“Sticks and stones may break my bones, but names will never hurt me!”
Aren’t we all familiar with that childhood taunt? And, given our training and expertise, don’t we really know that it is a defensive response to a deep psychological hurt? Why else would parents be so concerned about what to name their child?
I know this well. If you ever wondered—and you probably have not—what the “H” in H. Steven Moffic, MD, stands for, it is my given birth name, which happens to be Hillard. Never heard of such a name? Can’t say I have, either, and I’m still not sure where it came from. Sometime long ago (when and why I must have continued to repress), I decided I did not like that name. But I apparently liked Steve, so everybody knows me as Steve, at least in a casual sense. Maybe I was teased mercilessly as Hillard, but nothing even emerged about that in my personal psychotherapy.
Ironically, now I have come to like the name Hillard. It seems unique and distinguished. But it is too late. Everybody knows me as Steve, Stevie, or Steven. Too bad all my formal documents are mixed up: Hillard Steven Moffic, Steven Hillard Moffic, or H. Steven Moffic are the most common designations. I’m slowly working to consolidate my identity.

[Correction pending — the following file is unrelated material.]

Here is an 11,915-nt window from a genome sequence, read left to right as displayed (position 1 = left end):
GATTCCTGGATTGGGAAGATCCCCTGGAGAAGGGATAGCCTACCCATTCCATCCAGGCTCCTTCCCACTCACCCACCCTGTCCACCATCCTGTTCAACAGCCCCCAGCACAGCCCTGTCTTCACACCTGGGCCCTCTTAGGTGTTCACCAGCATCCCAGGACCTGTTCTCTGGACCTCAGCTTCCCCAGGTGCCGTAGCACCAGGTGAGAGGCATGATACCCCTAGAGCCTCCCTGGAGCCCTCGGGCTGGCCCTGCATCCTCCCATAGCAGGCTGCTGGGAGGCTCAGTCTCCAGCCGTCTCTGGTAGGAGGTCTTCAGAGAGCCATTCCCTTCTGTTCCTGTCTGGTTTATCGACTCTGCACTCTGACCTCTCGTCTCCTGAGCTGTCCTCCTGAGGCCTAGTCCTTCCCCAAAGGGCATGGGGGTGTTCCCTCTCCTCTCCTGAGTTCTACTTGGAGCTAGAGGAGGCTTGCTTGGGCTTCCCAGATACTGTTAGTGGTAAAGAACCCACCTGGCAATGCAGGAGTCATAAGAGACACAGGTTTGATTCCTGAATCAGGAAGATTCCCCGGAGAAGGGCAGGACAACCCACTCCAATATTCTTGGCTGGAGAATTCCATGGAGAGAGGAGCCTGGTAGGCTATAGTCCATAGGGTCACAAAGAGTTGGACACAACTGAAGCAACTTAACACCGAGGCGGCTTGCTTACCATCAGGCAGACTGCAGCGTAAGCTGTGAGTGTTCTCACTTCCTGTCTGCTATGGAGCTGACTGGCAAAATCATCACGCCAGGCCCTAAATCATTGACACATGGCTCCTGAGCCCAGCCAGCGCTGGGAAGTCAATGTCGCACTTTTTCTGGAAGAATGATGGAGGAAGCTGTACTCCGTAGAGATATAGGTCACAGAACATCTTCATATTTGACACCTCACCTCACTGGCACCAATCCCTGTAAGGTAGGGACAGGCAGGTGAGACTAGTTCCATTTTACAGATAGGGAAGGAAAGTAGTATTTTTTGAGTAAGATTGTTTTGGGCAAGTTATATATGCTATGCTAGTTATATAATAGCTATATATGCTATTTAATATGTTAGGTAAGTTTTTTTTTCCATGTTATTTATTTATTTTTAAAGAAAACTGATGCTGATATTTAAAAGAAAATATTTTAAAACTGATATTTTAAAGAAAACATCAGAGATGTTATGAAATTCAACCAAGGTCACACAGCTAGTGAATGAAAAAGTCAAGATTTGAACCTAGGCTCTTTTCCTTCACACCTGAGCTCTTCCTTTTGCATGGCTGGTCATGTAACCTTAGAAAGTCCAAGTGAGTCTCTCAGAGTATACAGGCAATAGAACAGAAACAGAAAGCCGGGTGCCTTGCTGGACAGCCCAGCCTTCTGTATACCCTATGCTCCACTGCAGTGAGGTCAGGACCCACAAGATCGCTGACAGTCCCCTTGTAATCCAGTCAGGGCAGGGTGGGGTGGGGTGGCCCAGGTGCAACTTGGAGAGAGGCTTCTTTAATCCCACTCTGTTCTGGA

“Children used to play Doctor; now they play Provider!”
Maybe this is why I am so sensitive to the names we use for ourselves and who we serve. I continue to like to be called Dr. Moffic. Yes, I know many professions use the “Doctor” designation, and some think it is too paternalistic, but to me it has a long and illustrative tradition in medicine. For a nickname, “Doc” is fine, as I find it endearing. But “shrink” is too stigmatizing, though when it is used, it may communicate a certain message that is helpful to hear.
However, ever since managed care rose to prominence, I’ve been called a “provider” more and more. A provider of what? Medication, advice, food? Pretty nondescript, if you ask me. Maybe that is the purpose; lump all providers together. If we needed some sort of common term, I would much prefer “caregiver.”
Sometimes, since I work in academics, I’m called a “professor,” which I am. But what relevance does that have to direct treatment?
How about who I serve? I’ve always called them patients. Again, to me, a time-honored designation. Yet, over the years, it’s been suggested that I use consumer or client. Or, in the case of Clubhouses, a member. Or, at the prison where I work part-time, inmate or offender. Why, I heard recently that in the California prisons, all those terms feel demeaning, so “individual” is the term of choice.
All these terms, and maybe others that I missed, I saw in the April, 2010 hard copy issue of our own Behavioral Healthcare. Come to think of it, how did this publication get this name? Why not Mental Healthcare? Was it because behavior could be seen and measurable?
Are these variations a reflection of the individuality and particular politics of the United States? I’m not sure, though in Great Britain, patient, client, user, and survivor all vie for attention.
Is somehow all this confusion a reflection of the stigma of mental illness? You never ever hear such variation about those receiving care for cardiac illness, do you?